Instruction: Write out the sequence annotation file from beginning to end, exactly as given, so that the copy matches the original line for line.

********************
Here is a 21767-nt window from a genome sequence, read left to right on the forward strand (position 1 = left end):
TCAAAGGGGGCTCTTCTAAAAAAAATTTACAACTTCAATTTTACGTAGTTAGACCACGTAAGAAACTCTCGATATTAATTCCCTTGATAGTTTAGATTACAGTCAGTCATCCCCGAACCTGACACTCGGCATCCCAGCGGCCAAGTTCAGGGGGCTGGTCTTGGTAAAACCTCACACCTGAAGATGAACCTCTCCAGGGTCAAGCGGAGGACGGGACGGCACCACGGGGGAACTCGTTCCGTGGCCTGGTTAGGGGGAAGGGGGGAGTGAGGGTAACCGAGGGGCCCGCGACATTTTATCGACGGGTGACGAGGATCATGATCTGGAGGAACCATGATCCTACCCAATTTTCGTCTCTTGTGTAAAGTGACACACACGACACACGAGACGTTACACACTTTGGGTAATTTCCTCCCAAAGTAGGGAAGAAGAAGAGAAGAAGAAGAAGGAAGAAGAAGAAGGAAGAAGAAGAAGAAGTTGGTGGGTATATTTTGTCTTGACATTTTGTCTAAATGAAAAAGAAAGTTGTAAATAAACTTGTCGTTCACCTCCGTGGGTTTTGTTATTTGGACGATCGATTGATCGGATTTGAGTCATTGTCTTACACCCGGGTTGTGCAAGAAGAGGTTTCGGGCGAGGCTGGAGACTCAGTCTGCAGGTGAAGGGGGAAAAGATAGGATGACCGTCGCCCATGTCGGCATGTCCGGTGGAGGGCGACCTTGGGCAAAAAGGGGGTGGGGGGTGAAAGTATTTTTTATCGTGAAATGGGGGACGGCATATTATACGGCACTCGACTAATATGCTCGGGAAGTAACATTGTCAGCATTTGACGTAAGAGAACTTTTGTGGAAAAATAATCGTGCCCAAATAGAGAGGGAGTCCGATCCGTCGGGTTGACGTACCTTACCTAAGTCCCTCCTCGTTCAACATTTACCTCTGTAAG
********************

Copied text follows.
Here is a 21767-nt window from a genome sequence, read left to right on the forward strand (position 1 = left end):
TCAAAGGGGGCTCTTCTAAAAAAAATTTACAACTTCAATTTTACGTAGTTAGACCACGTAAGAAACTCTCGATATTAATTCCCTTGATAGTTTAGATTACAGTCAGTCATCCCCGAACCTGACACTCGGCATCCCAGCGGCCAAGTTCAGGGGGCTGGTCTTGGTAAAACCTCACACCTGAAGATGAACCTCTCCAGGGTCAAGCGGAGGACGGGACGGCACCACGGGGGAACTCGTTCCGTGGCCTGGTTAGGGGGAAGGGGGGAGTGAGGGTAACCGAGGGGCCCGCGACATTTTATCGACGGGTGACGAGGATCATGATCTGGAGGAACCATGATCCTACCCAATTTTCGTCTCTTGTGTAAAGTGACACACACGACACACGAGACGTTACACACTTTGGGTAATTTCCTCCCAAAGTAGGGAAGAAGAAGAGAAGAAGAAGAAGGAAGAAGAAGAAGGAAGAAGAAGAAGAAGTTGGTGGGTATATTTTGTCTTGACATTTTGTCTAAATGAAAAAGAAAGTTGTAAATAAACTTGTCGTTCACCTCCGTGGGTTTTGTTATTTGGACGATCGATTGATCGGATTTGAGTCATTGTCTTACACCCGGGTTGTGCAAGAAGAGGTTTCGGGCGAGGCTGGAGACTCAGTCTGCAGGTGAAGGGGGAAAAGATAGGATGACCGTCGCCCATGTCGGCATGTCCGGTGGAGGGCGACCTTGGGCAAAAAGGGGGTGGGGGGTGAAAGTATTTTTTATCGTGAAATGGGGGACGGCATATTATACGGCACTCGACTAATATGCTCGGGAAGTAACATTGTCAGCATTTGACGTAAGAGAACTTTTGTGGAAAAATAATCGTGCCCAAATAGAGAGGGAGTCCGATCCGTCGGGTTGACGTACCTTACCTAAGTCCCTCCTCGTTCAACATTTACCTCTGTAAG